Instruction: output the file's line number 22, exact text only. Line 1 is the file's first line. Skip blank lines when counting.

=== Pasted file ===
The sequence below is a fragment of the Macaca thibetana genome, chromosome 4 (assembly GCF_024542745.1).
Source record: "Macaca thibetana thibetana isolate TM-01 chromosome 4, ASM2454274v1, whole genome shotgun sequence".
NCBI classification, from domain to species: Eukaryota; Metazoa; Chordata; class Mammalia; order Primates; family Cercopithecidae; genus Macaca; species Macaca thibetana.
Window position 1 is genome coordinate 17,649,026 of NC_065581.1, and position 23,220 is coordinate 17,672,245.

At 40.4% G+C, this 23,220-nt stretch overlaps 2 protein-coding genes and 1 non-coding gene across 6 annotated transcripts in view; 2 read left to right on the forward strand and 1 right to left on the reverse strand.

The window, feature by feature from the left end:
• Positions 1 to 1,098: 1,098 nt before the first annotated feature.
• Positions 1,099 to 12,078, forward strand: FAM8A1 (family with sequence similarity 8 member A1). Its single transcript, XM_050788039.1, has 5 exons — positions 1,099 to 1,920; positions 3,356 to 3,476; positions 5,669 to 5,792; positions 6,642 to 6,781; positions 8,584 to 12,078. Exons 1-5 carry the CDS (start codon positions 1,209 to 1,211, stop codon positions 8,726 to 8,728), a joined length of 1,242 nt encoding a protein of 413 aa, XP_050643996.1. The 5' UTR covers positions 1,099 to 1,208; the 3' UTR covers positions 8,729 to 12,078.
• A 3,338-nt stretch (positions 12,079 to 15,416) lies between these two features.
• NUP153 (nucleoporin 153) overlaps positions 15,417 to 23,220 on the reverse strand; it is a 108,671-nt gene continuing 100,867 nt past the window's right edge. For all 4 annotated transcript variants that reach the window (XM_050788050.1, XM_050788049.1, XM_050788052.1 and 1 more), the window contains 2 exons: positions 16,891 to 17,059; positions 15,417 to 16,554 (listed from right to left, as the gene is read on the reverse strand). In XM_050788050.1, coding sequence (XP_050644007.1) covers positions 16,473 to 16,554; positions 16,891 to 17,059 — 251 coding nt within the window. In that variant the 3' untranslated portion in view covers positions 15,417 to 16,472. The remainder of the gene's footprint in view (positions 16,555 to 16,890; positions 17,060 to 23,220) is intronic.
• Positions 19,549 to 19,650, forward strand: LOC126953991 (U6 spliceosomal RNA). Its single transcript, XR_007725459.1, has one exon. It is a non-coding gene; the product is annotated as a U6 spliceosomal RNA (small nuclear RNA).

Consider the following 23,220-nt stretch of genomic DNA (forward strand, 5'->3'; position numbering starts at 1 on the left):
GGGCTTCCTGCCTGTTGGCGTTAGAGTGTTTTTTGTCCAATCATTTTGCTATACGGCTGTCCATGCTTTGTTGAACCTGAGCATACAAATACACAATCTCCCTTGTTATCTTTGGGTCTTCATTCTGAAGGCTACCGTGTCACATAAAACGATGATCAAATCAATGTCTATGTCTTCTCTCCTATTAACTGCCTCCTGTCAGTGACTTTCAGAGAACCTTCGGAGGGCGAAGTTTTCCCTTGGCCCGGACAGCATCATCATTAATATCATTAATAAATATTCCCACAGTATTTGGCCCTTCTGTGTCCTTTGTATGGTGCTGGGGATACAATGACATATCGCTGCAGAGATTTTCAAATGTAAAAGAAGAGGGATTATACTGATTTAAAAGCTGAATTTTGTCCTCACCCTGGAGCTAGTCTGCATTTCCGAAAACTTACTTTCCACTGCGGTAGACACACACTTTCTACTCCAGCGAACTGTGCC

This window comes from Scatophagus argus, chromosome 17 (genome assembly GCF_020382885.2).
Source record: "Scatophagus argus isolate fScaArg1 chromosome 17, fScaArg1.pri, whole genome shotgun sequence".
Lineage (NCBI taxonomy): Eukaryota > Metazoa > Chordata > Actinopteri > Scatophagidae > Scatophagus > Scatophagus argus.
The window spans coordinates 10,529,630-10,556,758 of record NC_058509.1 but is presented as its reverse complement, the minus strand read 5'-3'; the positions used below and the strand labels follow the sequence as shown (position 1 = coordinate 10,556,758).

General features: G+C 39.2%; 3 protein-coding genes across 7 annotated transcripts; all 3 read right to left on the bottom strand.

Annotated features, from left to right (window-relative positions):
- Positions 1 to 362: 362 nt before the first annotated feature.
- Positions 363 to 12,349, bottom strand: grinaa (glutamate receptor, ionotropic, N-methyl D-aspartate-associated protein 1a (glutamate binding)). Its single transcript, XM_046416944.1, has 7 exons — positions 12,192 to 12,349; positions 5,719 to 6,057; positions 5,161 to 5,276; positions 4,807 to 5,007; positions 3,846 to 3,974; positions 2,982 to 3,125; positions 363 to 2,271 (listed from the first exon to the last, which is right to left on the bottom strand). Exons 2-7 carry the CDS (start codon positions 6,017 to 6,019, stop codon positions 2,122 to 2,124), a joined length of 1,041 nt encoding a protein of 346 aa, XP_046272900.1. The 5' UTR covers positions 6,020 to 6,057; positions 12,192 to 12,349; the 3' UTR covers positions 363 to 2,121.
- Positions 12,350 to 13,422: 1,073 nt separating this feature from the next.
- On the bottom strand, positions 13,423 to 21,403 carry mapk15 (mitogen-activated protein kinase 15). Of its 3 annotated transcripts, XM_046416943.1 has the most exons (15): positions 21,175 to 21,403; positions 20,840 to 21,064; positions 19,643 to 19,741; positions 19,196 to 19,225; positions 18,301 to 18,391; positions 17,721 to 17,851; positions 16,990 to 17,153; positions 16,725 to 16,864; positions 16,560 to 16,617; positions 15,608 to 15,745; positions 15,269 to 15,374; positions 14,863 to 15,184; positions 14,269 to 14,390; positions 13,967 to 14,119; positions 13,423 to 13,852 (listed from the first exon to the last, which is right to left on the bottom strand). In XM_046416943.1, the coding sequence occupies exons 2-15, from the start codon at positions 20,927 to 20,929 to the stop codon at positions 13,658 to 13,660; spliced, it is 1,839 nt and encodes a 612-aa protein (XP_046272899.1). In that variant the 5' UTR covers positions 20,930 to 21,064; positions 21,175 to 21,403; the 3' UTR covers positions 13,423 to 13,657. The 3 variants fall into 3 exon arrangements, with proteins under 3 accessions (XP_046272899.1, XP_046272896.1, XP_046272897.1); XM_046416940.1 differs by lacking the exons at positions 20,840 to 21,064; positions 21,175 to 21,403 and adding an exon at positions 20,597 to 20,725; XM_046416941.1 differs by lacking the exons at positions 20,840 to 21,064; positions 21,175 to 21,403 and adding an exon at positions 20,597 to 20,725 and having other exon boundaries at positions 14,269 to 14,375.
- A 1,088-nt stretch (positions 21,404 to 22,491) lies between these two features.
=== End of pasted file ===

- Positions 12,350 to 13,422: 1,073 nt separating this feature from the next.